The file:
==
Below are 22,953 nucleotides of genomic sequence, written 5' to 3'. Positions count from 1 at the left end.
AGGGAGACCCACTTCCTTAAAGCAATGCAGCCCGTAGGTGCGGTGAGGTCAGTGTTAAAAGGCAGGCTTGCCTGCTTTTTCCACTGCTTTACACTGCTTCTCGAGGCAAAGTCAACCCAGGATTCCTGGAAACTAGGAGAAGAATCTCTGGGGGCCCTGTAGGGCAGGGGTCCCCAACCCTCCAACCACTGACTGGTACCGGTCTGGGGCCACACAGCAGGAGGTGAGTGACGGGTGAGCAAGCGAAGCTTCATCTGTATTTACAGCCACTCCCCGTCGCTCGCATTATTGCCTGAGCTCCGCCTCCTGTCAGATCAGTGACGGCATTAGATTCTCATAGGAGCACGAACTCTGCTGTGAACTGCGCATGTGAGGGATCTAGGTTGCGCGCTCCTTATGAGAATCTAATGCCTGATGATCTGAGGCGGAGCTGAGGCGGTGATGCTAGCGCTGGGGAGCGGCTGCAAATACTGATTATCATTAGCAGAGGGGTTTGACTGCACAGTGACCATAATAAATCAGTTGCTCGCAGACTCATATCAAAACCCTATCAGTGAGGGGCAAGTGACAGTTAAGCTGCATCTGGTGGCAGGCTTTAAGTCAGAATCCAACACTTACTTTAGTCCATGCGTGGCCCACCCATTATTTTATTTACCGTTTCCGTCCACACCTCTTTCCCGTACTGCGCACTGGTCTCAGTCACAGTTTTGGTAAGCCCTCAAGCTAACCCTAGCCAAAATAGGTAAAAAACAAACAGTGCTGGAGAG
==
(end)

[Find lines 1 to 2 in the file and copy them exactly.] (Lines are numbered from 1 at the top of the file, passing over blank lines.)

Below are 22,953 nucleotides of genomic sequence, written 5' to 3'. Positions count from 1 at the left end.
AGGGAGACCCACTTCCTTAAAGCAATGCAGCCCGTAGGTGCGGTGAGGTCAGTGTTAAAAGGCAGGCTTGCCTGCTTTTTCCACTGCTTTACACTGCTTCTCGAGGCAAAGTCAACCCAGGATTCCTGGAAACTAGGAGAAGAATCTCTGGGGGCCCTGTAGGGCAGGGGTCCCCAACCCTCCAACCACTGACTGGTACCGGTCTGGGGCCACACAGCAGGAGGTGAGTGACGGGTGAGCAAGCGAAGCTTCATCTGTATTTACAGCCACTCCCCGTCGCTCGCATTATTGCCTGAGCTCCGCCTCCTGTCAGATCAGTGACGGCATTAGATTCTCATAGGAGCACGAACTCTGCTGTGAACTGCGCATGTGAGGGATCTAGGTTGCGCGCTCCTTATGAGAATCTAATGCCTGATGATCTGAGGCGGAGCTGAGGCGGTGATGCTAGCGCTGGGGAGCGGCTGCAAATACTGATTATCATTAGCAGAGGGGTTTGACTGCACAGTGACCATAATAAATCAGTTGCTCGCAGACTCATATCAAAACCCTATCAGTGAGGGGCAAGTGACAGTTAAGCTGCATCTGGTGGCAGGCTTTAAGTCAGAATCCAACACTTACTTTAGTCCATGCGTGGCCCACCCATTATTTTATTTACCGTTTCCGTCCACACCTCTTTCCCGTACTGCGCACTGGTCTCAGTCACAGTTTTGGTAAGCCCTCAAGCTAACCCTAGCCAAAATAGGTAAAAAACAAACAGTGCTGGAGAG